So, you followed the rules and think you did everything right, but suddenly you have a letter from Getty Images or other owner of image copyrights demanding payment for images you used without permission. Wait! What?
You’re not the first, and you won’t be the last. Here’s what may have happened. You, or your website designer may have used a purchased template for your website. No harm in that – no sense reinventing the wheel! However, if you didn’t read the fine print, or your template provider failed to reveal that:
“All images used in our website templates are copyrighted by their respective owners and are subject to limited use. You do not have rights to reuse the images in their modified or present forms anywhere else including other templates or websites.” (DreamsTime), you could be in trouble.
How do they know I’ve used a copyrighted image?
Reportedly, they use programs such as Picscout Image Tracker which show where their images appear online. Interestingly, that company also offers a service that gets people in touch with copyright holders if they wish to ask permission or arrange payment for using an image.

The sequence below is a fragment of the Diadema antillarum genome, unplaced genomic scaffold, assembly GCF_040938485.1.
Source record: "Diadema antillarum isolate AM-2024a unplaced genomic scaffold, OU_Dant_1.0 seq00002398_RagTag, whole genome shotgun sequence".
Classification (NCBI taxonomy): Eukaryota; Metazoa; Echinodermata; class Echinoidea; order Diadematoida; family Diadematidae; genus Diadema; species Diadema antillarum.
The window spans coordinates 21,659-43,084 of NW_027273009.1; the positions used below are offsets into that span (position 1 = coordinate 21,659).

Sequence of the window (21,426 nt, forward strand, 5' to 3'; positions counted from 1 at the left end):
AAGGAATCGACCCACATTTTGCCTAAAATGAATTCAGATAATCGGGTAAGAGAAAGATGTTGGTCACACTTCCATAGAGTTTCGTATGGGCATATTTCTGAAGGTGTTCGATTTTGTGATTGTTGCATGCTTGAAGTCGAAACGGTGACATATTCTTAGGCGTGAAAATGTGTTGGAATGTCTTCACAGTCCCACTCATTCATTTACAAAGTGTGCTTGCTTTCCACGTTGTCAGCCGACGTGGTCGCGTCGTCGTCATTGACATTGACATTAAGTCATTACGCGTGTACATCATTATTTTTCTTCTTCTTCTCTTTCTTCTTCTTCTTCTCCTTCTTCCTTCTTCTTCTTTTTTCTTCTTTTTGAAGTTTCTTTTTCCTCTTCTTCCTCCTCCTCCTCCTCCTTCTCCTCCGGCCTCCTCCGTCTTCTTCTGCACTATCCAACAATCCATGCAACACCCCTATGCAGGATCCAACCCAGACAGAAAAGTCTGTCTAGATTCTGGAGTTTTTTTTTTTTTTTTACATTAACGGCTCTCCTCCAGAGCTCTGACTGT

How to Avoid this Particularly Costly Copyright Infringement Issue
If you or your designer used a template and didn’t change the default images, you could be looking at fines for each of the dozens of images on your site. It’s good practice, and legally safer, to change them all. You don’t want your site to LOOK like a cookie-cutter site, anyway, do you?
- Could Using Images on Social Media Get You Sued? (scalablesocialmedia.com)
- The Best Ways to Be Sure You’re Legally Using Online Photos (lifehacker.com)
- Copyright Infringement Letter For Images on Your Website! (blog.seattlepi.com)
- Committing Copyright Infringement Unintentionally? | SocialBo | Online Website Design and Social Media (socialbo.co)